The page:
Showing posts with label Megan Bledsoe. Show all posts
Showing posts with label Megan Bledsoe. Show all posts

Nov 19, 2019

Album Review / Luke Combs / What You See is What You Get


By Megan Bledsoe

What You See is What You Get. It’s the perfect album title for this unassuming collection of songs and especially for Luke Combs, a guy who someone once told me looks like he could change your oil at Jiffy Lube and whom you actually believe when he sings about drinking beer and fishing. It’s this difference which sets Combs apart from so many mainstream artists; it’s neither completely disingenuous, like Luke Bryan in skinny jeans singing about dirt roads and moonlight, nor a calculated marketing strategy to establish country cred, the obstacle barring so many people from getting onboard with Midland despite the quality of their music. However you view authenticity, Luke Combs has shown that it matters, and shows, and isn’t always about fiddle or steel or even deep lyrics, but more about being true to yourself.


The great thing is that Combs staying true to himself results in a very country record, not some 70’s throwback affair, but a great example of how traditionalism can move forward and still exist in modern country. This is exactly what you want in the mainstream, and the numbers have shown that the general public still wants this as well. Sonically, this is what the evolution of country music should mean. There are a couple of moments of overproduction, but most of this is decisively country, and injected with the energy that you don’t always find on independent records.

Lyrically, there’s nearly always enough substance to further separate Combs from the crowd and hold the attention of the listener. The hooks are smart, and the songwriting is strong, offering simplicity without losing the substance. Songs like “Even Though I’m Leaving” and “Refrigerator Door” even go deeper, providing something meaningful and yet still relatable to a wide audience. “Dear Today” is the hidden gem here, with its thoughtful perspective and gentle warning not to take tomorrow for granted. On a 17-song record, there will always be filler, and this is no exception, but the filler is just that as opposed to what we often see on mainstream albums, where an otherwise good record is hindered by one or two terrible missteps. This could have been trimmed, but it is solid throughout.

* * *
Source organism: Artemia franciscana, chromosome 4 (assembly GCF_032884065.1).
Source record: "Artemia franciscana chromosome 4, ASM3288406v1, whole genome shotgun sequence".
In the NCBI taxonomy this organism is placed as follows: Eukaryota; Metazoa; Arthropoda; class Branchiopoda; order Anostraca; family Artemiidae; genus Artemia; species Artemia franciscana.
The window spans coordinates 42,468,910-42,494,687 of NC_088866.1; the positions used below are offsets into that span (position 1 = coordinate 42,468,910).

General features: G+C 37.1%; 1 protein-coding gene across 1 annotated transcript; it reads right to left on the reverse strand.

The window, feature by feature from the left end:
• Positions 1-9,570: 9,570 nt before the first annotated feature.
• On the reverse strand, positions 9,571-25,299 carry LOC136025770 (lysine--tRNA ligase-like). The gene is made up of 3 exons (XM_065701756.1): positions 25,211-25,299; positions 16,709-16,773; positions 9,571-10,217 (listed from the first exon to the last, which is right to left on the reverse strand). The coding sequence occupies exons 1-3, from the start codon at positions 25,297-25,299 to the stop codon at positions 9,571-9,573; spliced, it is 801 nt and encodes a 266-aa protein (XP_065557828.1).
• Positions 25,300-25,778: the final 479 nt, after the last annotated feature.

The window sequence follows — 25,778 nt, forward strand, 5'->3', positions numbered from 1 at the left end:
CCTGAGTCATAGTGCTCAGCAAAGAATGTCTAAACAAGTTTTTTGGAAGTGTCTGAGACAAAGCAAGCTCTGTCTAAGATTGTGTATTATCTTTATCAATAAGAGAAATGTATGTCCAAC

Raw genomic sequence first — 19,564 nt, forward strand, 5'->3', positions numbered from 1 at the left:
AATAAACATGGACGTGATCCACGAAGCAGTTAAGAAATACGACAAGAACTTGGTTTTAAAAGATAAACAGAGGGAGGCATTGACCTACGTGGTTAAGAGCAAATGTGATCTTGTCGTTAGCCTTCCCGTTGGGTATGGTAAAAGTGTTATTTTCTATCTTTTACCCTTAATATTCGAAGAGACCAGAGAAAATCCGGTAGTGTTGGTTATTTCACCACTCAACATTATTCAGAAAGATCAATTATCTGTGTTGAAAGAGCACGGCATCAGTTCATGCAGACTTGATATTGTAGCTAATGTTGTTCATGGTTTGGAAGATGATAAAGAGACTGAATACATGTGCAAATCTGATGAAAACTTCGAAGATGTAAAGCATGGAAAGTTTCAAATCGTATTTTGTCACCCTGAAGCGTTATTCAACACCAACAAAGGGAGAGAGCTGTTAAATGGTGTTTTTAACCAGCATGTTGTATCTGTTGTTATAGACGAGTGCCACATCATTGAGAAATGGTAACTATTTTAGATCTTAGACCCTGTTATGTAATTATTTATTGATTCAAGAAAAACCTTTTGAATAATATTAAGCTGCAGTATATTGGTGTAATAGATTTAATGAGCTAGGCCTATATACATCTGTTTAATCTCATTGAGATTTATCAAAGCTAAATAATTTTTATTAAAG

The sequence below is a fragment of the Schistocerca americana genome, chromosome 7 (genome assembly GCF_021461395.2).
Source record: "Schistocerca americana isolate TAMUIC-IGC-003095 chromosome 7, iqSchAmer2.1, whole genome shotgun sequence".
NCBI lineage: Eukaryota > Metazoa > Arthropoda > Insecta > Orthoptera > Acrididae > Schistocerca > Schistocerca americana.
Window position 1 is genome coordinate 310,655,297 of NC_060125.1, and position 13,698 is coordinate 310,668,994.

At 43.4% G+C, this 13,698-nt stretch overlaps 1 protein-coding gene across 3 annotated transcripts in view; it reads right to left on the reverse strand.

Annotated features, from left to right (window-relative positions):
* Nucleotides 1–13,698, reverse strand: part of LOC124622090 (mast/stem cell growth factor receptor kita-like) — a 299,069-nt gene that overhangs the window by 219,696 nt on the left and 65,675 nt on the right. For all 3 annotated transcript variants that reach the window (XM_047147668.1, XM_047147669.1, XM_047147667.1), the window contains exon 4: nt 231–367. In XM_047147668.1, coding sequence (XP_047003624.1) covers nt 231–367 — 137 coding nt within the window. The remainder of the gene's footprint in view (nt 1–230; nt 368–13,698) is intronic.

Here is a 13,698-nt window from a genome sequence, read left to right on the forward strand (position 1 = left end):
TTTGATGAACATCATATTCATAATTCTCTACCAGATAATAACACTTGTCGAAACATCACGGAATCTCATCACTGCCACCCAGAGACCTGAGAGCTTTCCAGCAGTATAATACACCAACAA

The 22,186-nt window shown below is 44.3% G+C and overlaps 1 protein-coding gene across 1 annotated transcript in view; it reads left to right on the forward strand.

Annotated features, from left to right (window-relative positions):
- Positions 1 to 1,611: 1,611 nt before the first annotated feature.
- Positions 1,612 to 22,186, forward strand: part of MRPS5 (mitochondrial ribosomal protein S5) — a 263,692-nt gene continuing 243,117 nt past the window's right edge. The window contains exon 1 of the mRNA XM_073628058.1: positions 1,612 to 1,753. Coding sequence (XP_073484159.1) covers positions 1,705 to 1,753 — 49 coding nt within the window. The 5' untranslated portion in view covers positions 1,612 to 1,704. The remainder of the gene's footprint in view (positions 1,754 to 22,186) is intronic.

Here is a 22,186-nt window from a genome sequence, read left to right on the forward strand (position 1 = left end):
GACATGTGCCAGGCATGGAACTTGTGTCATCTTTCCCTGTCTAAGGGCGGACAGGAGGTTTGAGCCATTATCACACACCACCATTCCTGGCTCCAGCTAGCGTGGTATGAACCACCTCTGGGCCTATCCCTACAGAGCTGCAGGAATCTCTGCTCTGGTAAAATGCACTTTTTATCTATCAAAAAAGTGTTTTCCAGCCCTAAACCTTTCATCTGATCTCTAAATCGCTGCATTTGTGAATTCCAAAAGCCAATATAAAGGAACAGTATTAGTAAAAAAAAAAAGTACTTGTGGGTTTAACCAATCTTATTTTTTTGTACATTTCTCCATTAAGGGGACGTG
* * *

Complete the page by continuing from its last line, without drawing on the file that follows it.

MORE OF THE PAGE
Regardless of your personal stance on Luke Combs, the most important factor concerning him and What You See is What You Get is the influence on the genre as a whole. There will be staunch traditionalists and independent fans who never give Combs even a passing glance simply because he comes from Music Row. But Music Row is where the future of country music either lives or dies, where the artists and albums that define country music for generations originate, and where the torch for country music is passed down to its listeners. And with Luke Combs carrying that torch, the sound of our beloved country music is country, the lyrics are substantive, and the artistry is real. If Combs is the future of country music, then the future is indeed beginning to look brighter.

Sep 27, 2019

Album Review / Michaela Anne / Desert Dove

By Megan Bledsoe